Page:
How to put the spark back in your bed - 5 ways to sex up your relationship Independent. The heroine, Anastasia Steele, trembles, pants, and repeatedly finds herself on the brink of climax at the slightest touch of her lover, and the chemistry between the pair is such that they reach orgasm more times than you can shake a riding crop at.
In the face of such glorious frequent earthshattering erotic antics on screen, it's impossible not to ask the inevitable question - how does your own sex life compare? Chances are, it doesn't. But even for the average couple, is cinema creating unrealistic sexpectations? How often should we be having sex? What might be causing a waning sex life? And how can you inject a bit of red hot passion? Polls regularly reveal that many couples are unhappy with their sex life - one recent survey claimed just one third of Irish people reported being 'very happy' with their life in flagrante - but it's not always easy to pinpoint what's causing this dissatisfaction.
Sexperts however are unanimous in their belief that one factor feeding into feelings of sexual frustration is the pressure to have amazing sex, and the mistaken belief that everyone else is having it. So, before deciding your sex life is sub-par, it might be wise to turn off the telly and get rid of the idea that what you see in film, is representative of the trysts you should be aiming for.
They are being taught that this is what sensuality looks like. It's changing how we think about our bodies and about sex and all this forced sensuality and sexualisation is, in my opinion, putting the 'rot' in erotic.
What really matters is that it's an intimate and connecting experience for both, that the couple feel bonded during and after, and importantly have fun. According to the Kinsey Institute of Sex, Reproduction and Gender, the 'optimum' number of times for 18 to year-olds to be having sex is times per year; for ages it's 86 times a year, and for 40 to year-olds it's 69 times a year. A separate survey found that over a quarter of those aged aren't having sex at all, while a different piece of research found that older couples reported being happier with their sex life, even if it wasn't as frequent.
Can you expect a sexual relationship to still have the same mind-blowing connection as when you first met? O'Reilly says probably not.
Ideally, we replace the mind-blowing with a calmer, deeper connection that has mind-blowing moments. We needn't panic that we haven't breathlessly wanted to rip our partner's clothes off in a while. If you've read all the above and reckon your expectations are reasonable but not being met, then there's no reason to suffer in silence. Most important to solving the problem is to pinpoint why the sexual side of your life is out of sync.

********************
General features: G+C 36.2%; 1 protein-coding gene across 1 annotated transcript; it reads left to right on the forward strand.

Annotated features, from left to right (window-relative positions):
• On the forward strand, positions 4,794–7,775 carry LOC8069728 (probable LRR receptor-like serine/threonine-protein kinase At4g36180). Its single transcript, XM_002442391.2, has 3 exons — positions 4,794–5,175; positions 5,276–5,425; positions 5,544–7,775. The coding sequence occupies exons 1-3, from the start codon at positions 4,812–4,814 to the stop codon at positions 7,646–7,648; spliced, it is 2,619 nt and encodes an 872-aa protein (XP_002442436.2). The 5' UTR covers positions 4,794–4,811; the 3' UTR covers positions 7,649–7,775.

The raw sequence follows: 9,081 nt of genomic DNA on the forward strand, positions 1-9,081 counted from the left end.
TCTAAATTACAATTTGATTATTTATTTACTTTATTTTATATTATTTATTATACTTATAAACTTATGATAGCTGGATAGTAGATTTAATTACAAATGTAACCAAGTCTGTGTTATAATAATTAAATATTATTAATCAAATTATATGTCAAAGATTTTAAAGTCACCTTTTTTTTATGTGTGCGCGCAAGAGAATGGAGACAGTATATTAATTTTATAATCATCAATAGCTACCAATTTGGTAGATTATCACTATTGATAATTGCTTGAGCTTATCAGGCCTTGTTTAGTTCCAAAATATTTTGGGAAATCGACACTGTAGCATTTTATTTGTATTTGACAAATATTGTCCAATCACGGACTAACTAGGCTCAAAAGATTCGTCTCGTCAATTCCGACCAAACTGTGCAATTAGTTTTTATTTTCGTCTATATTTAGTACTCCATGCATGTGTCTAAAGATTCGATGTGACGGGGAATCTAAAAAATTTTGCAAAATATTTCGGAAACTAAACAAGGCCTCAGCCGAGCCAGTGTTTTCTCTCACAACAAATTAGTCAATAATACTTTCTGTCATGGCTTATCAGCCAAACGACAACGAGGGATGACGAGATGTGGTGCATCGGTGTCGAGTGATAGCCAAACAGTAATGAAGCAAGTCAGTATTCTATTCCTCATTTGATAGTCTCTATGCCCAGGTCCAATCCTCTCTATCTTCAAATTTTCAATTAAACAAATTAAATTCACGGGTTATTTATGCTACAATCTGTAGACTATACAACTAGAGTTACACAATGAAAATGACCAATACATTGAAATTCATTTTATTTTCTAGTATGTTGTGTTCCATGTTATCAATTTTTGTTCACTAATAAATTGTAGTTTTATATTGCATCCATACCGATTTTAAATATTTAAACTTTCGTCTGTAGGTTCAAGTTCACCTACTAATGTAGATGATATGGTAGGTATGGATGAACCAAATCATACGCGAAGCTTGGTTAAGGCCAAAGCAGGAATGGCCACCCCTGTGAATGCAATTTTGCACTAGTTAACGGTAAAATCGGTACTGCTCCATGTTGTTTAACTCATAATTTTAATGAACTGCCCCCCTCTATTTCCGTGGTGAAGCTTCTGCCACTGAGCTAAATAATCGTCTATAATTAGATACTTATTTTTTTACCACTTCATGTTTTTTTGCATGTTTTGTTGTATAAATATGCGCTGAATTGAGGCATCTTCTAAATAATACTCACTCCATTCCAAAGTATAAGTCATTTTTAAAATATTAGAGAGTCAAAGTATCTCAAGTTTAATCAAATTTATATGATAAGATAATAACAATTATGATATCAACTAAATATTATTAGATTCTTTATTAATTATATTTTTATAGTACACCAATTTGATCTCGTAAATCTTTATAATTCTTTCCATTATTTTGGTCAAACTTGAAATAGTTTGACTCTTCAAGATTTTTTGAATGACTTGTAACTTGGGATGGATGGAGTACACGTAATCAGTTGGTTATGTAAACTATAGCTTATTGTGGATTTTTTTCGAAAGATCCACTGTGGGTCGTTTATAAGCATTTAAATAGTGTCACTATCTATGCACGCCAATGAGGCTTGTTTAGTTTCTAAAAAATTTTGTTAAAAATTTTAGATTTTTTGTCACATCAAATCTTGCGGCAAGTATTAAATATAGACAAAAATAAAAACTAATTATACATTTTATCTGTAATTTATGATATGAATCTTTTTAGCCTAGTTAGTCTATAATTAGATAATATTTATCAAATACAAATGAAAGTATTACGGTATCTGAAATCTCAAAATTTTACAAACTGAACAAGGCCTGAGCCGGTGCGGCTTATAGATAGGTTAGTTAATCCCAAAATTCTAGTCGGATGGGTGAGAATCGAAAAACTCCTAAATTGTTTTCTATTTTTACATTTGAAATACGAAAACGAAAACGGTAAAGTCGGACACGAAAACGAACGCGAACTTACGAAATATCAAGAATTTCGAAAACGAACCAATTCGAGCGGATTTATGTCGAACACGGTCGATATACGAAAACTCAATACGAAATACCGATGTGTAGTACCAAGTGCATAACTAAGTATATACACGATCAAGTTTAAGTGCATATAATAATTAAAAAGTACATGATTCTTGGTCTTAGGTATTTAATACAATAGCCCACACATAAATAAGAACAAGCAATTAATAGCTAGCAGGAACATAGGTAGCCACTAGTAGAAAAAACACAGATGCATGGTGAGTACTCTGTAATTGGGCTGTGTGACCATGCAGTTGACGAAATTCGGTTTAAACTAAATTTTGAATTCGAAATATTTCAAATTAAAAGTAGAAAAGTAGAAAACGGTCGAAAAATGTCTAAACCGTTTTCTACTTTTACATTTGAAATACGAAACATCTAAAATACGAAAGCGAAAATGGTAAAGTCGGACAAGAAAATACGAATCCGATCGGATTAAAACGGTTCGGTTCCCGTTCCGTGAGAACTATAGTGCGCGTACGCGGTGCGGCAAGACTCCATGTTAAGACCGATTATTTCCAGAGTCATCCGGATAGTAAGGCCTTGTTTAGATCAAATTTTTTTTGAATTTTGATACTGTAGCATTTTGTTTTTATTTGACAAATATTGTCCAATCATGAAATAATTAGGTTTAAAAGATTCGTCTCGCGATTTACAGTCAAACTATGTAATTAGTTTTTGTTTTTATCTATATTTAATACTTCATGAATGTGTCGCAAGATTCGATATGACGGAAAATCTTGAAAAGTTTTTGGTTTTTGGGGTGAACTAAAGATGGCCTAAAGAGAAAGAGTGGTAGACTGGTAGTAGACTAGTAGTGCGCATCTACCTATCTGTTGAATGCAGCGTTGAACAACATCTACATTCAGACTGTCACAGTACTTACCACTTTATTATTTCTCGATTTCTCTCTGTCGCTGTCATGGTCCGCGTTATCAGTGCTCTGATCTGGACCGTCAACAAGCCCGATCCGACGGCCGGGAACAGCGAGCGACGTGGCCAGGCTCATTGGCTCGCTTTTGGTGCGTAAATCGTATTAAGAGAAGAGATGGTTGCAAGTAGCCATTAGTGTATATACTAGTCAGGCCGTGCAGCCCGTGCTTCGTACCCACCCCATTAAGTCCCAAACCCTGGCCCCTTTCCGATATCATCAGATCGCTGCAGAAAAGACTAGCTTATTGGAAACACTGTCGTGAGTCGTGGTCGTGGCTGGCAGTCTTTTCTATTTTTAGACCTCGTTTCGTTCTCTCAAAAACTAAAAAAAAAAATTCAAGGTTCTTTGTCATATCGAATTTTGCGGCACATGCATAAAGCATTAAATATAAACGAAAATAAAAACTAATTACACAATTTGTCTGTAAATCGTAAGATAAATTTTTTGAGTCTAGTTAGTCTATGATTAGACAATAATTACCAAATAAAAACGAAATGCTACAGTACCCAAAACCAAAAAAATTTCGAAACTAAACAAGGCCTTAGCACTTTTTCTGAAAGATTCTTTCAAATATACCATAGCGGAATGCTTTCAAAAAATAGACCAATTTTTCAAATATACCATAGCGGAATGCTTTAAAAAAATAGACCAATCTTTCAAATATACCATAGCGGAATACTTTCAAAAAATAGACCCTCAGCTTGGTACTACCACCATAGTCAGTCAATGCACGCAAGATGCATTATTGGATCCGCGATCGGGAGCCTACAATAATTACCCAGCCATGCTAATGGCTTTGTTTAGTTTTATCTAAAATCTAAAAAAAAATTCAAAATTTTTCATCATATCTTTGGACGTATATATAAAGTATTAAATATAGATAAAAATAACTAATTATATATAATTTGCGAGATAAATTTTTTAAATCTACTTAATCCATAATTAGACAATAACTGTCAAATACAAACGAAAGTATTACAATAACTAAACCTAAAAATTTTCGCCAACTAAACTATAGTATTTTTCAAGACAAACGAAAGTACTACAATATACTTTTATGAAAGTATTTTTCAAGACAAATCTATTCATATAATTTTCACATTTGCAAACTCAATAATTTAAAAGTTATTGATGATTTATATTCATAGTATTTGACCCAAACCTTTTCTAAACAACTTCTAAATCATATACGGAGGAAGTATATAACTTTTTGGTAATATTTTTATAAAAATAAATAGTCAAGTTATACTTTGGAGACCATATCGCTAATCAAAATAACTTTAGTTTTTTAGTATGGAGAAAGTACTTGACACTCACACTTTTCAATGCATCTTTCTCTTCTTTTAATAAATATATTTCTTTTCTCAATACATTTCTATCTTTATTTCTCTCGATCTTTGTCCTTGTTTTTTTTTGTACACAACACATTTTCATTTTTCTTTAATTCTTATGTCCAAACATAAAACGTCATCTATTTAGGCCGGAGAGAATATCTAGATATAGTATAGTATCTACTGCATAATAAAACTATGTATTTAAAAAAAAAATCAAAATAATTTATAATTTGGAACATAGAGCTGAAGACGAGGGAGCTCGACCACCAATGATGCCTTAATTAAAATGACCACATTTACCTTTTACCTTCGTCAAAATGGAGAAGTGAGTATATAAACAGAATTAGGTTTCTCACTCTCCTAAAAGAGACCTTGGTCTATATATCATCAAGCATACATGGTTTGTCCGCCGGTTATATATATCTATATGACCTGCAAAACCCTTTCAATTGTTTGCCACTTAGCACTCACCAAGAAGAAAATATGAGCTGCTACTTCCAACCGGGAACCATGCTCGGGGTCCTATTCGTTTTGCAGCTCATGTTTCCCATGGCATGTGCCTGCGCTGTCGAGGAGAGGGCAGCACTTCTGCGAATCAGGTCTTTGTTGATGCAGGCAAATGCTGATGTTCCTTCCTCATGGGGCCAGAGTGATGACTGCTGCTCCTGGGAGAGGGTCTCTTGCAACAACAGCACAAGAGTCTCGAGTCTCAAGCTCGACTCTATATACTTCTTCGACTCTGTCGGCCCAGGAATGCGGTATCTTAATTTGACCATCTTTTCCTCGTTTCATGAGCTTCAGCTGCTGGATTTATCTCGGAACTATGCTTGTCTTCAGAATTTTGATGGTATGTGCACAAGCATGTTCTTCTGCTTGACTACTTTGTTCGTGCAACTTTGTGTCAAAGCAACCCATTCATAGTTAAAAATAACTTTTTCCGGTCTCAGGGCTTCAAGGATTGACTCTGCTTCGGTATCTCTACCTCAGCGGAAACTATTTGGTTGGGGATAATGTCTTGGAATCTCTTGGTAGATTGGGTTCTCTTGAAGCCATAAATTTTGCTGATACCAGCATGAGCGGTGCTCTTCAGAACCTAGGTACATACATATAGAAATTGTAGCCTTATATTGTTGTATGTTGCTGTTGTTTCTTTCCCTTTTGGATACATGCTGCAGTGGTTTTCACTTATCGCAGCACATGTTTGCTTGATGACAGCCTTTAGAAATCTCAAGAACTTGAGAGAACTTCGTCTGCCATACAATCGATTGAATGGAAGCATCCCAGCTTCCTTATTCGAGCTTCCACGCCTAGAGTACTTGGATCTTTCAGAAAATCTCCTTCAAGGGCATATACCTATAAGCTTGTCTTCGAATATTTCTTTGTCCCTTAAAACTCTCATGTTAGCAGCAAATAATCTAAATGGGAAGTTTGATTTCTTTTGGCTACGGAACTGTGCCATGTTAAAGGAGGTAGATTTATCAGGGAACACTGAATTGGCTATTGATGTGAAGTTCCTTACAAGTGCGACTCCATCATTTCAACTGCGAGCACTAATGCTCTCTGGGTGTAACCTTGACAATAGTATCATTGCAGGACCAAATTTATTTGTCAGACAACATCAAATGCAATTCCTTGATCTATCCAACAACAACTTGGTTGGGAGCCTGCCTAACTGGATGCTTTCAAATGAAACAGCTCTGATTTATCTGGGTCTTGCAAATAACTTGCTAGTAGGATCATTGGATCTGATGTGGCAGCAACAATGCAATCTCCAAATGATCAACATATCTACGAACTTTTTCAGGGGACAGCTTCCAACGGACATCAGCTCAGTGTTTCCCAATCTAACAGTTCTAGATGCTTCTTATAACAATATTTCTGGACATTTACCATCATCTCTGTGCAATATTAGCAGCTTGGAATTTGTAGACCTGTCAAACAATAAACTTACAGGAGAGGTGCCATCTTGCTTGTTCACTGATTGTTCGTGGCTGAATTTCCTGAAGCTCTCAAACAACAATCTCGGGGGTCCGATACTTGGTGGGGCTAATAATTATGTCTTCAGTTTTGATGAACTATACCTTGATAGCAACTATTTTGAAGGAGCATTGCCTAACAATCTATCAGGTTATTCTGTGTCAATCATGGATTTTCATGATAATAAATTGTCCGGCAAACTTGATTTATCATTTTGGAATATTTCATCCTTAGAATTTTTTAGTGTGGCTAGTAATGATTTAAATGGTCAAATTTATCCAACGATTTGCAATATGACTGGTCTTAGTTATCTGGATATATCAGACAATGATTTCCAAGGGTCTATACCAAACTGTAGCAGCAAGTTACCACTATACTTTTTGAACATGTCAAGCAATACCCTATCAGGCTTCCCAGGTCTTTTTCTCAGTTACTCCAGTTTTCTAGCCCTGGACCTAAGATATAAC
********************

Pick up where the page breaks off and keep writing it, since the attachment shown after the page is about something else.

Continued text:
This could be any number of factors says Bergin; stress, depression, negative body image, infidelity, illness, overuse of porn, the arrival or children, menopause, and unresolved conflict. The relationship buffer zone wears away: Familiarity breeds contempt, with sex becoming predictable and boring. Work gets in the way, with children, bills, illness or even a death in the family all playing a part in putting stress in a relationship and knocking sex onto the sidelines.
The arrival of children on the scene is a common factor, with last year's Maternal Health and Maternal Morbidity in Ireland study revealing that, while 51pc of mums had reported being 'very satisfied' with their sex life pre-pregnancy, only 24pc reported the same 12 months post-partum.
The best way to pinpoint the problem, and the only way to solve it, is to talk - with your partner, a therapist, or both. Couples who are able to talk to each other about their sexual needs have more satisfaction in this area than those who don't.
To tackle sex talk sensitively and successfully, she has these key recommendations: When you're relaxed and won't be interrupted. You might have lots to say but try to listen to how your partner sees it, where they're at and how they're feeling. Use 'I' statements to own your emotions. Be gentle with your partner and realise they may find this hard to talk about.
But in most cases, the steps towards establishing a better sex life will take time. And it's worth it - the importance of a healthy, fulfilling sex life should not be underestimated. It can be seen too as exercise and has cardiovascular benefits. Sex helps us sleep better due to the hormone prolactin being released after orgasm, and it can also help if we're experiencing pain. For most of us it can be both.
We're happy to ask life coaches, personal trainers and dating apps for help with problems in other aspects of life - sex should be no different. And maybe even fun.